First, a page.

Tim Noble and Sue Webster - Contemporary Art London Thursday, June 21, 2007 | Phillips

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  • Provenance

    Max Wigram Gallery, London

  • Exhibited

    Salzburg, Galerie Thaddaeus Ropac, April 15 – June 3, 2000; Paris, Galerie Thaddaeus Ropac, June 17 – July 22, 2000, p.57, Sex and the British (another example exhibited); London, Royal Academy of Art, Apocalypse: Beauty & Horror in Contemporary Art, 2000 (another example exhibited); New York, Deitch Projects, I Love You, 2000 (another example exhibited) February 25 – March 25, 2000 (another example exhibited)

  • Literature

    Galerie Thaddeus Ropac, ed., Sex and The British, Paris, 2000, p. 57; T. Noble,
    S.Webster, ed., Tim Noble & Sue Webster Wasted Youth, New York, 2006, n.p. (illustrated)

  • Catalogue Essay

    “The fusion of opposite approaches is central to the dynamic of Noble and Webster’s work and to their relationship. Their work is structured around the opposition of light and dark, object and shadow, trash and romance, high art and low, form and anti-form, and other usually incompatible concepts. The tension between these contrary categories creates an artistic version of nuclear fusion.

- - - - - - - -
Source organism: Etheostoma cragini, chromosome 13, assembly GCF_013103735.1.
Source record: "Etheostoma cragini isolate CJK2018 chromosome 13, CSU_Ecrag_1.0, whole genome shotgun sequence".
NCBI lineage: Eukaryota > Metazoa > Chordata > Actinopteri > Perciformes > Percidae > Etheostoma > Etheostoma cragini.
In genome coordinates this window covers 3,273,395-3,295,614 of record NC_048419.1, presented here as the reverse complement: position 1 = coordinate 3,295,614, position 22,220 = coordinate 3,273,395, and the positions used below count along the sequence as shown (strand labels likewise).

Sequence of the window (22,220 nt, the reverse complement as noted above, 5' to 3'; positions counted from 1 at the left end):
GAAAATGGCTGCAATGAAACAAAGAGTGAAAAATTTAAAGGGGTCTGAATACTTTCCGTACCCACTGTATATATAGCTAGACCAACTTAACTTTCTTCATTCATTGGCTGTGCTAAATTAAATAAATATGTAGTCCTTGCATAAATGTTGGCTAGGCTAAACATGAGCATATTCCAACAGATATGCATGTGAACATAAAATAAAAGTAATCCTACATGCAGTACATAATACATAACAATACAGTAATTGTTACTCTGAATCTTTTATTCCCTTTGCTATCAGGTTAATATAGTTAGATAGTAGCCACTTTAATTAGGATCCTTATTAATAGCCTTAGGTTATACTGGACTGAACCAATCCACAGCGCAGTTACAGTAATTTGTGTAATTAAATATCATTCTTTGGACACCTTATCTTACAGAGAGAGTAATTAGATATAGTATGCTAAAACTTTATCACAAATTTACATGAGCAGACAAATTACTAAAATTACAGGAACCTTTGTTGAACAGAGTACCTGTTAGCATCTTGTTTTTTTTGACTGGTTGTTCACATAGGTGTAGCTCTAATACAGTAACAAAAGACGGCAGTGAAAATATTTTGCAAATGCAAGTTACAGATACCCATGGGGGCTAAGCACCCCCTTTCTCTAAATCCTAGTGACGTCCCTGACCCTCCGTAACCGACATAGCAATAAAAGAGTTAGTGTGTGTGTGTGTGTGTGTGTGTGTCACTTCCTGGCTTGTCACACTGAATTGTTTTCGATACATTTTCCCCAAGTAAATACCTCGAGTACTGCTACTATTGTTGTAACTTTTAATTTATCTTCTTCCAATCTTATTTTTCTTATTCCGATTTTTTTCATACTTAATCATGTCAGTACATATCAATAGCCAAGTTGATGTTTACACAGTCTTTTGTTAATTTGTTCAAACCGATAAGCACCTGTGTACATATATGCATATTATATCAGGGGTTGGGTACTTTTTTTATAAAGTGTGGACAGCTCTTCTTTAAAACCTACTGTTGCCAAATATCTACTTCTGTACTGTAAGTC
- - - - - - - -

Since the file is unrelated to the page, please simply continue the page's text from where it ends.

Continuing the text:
The fusion at the foundation of their work is not only one of opposite forces, but also a merging of performance, sculpture, painting, photography, film, and art as event. Elements of advertising and graphic communication have been incorporated as well. These multiple approaches are often combined in a single work. Noble & Webster’s art can be watched like a performance, contemplated like a painting, engaged spatially like a sculpture, participated in like a happening, or absorbed in the way a person encounters an instant visual assault from a garish nightclub sign.
    A punk attitude also infuses Noble & Webster’s work. They identify with the dispossessed and with cultural outlaws like bikers, strippers, and criminals. Their work addresses high culture but celebrates anti-culture. Like a punk rock performance, the work sometimes threatens to dissolve into chaos before unexpectedly ending with a knockout punch. Tim has said ‘a good band has one foot in destruction and one foot in the real world.’ Their work is confrontational and can provoke outrage before ultimately seducing the viewing with its visual excess.” (Jeffery Deitch taken from T. Noble, S. Webster, ‘Black Magic’, Tim Noble & Sue Webster Wasted Youth, 2006.)

enter condition


Fucking Beautiful

Hot pink neon tubes and hardware.
66 1/8 x 57 x 2 5/8 in. (168 x 144.8 x 6.7 cm).
This work is from an edition of five and is accompanied by a certificate of authenticity.

£80,000 - 120,000 

Sold for £228,000

Contemporary Art

22 June 2007, 4pm & 5pm